Date of Graduation


Document Type


Degree Name

Master of Science in Cell & Molecular Biology (MS)

Degree Level



Biological Sciences


Nagayasu Nakanishi

Committee Member

Erica Westerman

Second Committee Member

Vibha Srivastava

Third Committee Member

Timothy Evans

Fourth Committee Member

Woodrow Shew


Cnidaria, Nematostella, Pituitary, POU-I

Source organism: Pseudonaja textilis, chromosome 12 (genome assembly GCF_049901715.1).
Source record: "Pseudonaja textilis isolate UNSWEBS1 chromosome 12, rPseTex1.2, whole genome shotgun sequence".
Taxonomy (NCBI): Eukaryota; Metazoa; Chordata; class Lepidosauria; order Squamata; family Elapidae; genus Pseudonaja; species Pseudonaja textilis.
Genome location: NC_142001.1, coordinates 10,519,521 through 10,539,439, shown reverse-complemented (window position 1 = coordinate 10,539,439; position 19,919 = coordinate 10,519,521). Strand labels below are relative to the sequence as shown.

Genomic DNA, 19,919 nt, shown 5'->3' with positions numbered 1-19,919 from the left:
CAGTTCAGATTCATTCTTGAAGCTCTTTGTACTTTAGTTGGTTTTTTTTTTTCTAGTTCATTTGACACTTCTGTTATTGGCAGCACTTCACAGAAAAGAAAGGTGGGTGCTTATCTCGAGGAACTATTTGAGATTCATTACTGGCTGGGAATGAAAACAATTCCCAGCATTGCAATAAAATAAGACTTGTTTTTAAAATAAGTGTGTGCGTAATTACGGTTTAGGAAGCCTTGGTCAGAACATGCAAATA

Cnidaria (i.e., sea anemones, jellyfish, corals) and Bilateria (i.e., vertebrates, sea stars, fruit flies), are sister groups that diverged around 600 million years ago. Despite the long evolutionary time, many cellular differentiation mechanisms, cell types, tissues and behaviors are conserved. Such as neurons, mechanosensory hair cells, feeding behaviors, peristaltic movements, and sleep. Recent advances in genomics, molecular biology and microscopy have fueled an increased interest in understanding cnidarian nervous and neuroendocrine systems. Understanding the developmental mechanisms and the mode of operation of Cnidarian nervous systems helps to reconstruct the ancestral nervous system of the last common ancestor of Cnidaria and Bilateria. Thus, also shedding light in fundamental aspects of Bilaterian nervous systems. Here, the ‘starlet sea anemone’ Nematostella vectensis, a powerful cnidarian model organism was used to address the gene expression pattern of Pit1, a conserved gene shared between Cnidaria and Bilateria. In Chapter 1, a method to extract DNA and genotype embryos of Nematostella without sacrificing the animal was established, with possible application to other non-sea anemone cnidarians. Early genotyping is fundamental for addressing phenotypes during development, thus opening the door to study the function of any gene of interest during larval pre-metamorphic stages. In Chapter 2, the expression pattern of Pit1 and detailed cellular morphology of Pit1-positive cells was characterized for the first time in Nematostella. Complex neuronal networks and diverse sensory cells were found. Furthermore, the foundation for future functional studies of Pit1 was laid by establishing stable CRISPR-Cas9 knockout and transgenic reporter lines.